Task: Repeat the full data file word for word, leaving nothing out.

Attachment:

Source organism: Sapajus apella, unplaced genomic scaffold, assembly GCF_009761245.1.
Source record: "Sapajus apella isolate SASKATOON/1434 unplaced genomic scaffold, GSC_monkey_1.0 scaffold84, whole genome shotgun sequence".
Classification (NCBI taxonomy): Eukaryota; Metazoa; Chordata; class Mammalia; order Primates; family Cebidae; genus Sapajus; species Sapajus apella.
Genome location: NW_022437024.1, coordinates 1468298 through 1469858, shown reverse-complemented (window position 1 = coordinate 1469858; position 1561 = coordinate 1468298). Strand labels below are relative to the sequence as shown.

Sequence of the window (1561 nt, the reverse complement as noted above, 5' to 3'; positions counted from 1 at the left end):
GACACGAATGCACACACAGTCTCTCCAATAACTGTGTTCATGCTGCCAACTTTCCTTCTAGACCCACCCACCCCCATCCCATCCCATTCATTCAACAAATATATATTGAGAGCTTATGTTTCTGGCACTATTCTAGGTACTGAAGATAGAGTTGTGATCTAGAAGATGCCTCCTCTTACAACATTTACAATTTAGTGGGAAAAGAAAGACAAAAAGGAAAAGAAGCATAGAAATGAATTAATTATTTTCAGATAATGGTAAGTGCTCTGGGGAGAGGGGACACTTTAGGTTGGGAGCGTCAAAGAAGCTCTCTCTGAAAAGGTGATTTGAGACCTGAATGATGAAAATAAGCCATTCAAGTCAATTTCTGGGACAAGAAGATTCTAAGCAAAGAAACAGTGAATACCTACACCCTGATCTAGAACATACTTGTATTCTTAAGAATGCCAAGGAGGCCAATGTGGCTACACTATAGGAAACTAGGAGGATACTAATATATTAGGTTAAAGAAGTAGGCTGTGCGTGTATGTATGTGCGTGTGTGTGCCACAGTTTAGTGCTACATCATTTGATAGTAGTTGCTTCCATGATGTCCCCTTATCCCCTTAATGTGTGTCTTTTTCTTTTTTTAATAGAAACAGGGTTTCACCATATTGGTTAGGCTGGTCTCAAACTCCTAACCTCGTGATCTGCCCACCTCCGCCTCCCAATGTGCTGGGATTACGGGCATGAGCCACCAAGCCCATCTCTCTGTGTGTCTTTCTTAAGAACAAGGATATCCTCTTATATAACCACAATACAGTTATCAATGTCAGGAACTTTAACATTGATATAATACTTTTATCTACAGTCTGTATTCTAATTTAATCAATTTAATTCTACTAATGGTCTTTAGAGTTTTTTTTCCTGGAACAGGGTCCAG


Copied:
Source organism: Sapajus apella, unplaced genomic scaffold, assembly GCF_009761245.1.
Source record: "Sapajus apella isolate SASKATOON/1434 unplaced genomic scaffold, GSC_monkey_1.0 scaffold84, whole genome shotgun sequence".
Classification (NCBI taxonomy): Eukaryota; Metazoa; Chordata; class Mammalia; order Primates; family Cebidae; genus Sapajus; species Sapajus apella.
Genome location: NW_022437024.1, coordinates 1468298 through 1469858, shown reverse-complemented (window position 1 = coordinate 1469858; position 1561 = coordinate 1468298). Strand labels below are relative to the sequence as shown.

Sequence of the window (1561 nt, the reverse complement as noted above, 5' to 3'; positions counted from 1 at the left end):
GACACGAATGCACACACAGTCTCTCCAATAACTGTGTTCATGCTGCCAACTTTCCTTCTAGACCCACCCACCCCCATCCCATCCCATTCATTCAACAAATATATATTGAGAGCTTATGTTTCTGGCACTATTCTAGGTACTGAAGATAGAGTTGTGATCTAGAAGATGCCTCCTCTTACAACATTTACAATTTAGTGGGAAAAGAAAGACAAAAAGGAAAAGAAGCATAGAAATGAATTAATTATTTTCAGATAATGGTAAGTGCTCTGGGGAGAGGGGACACTTTAGGTTGGGAGCGTCAAAGAAGCTCTCTCTGAAAAGGTGATTTGAGACCTGAATGATGAAAATAAGCCATTCAAGTCAATTTCTGGGACAAGAAGATTCTAAGCAAAGAAACAGTGAATACCTACACCCTGATCTAGAACATACTTGTATTCTTAAGAATGCCAAGGAGGCCAATGTGGCTACACTATAGGAAACTAGGAGGATACTAATATATTAGGTTAAAGAAGTAGGCTGTGCGTGTATGTATGTGCGTGTGTGTGCCACAGTTTAGTGCTACATCATTTGATAGTAGTTGCTTCCATGATGTCCCCTTATCCCCTTAATGTGTGTCTTTTTCTTTTTTTAATAGAAACAGGGTTTCACCATATTGGTTAGGCTGGTCTCAAACTCCTAACCTCGTGATCTGCCCACCTCCGCCTCCCAATGTGCTGGGATTACGGGCATGAGCCACCAAGCCCATCTCTCTGTGTGTCTTTCTTAAGAACAAGGATATCCTCTTATATAACCACAATACAGTTATCAATGTCAGGAACTTTAACATTGATATAATACTTTTATCTACAGTCTGTATTCTAATTTAATCAATTTAATTCTACTAATGGTCTTTAGAGTTTTTTTTCCTGGAACAGGGTCCAG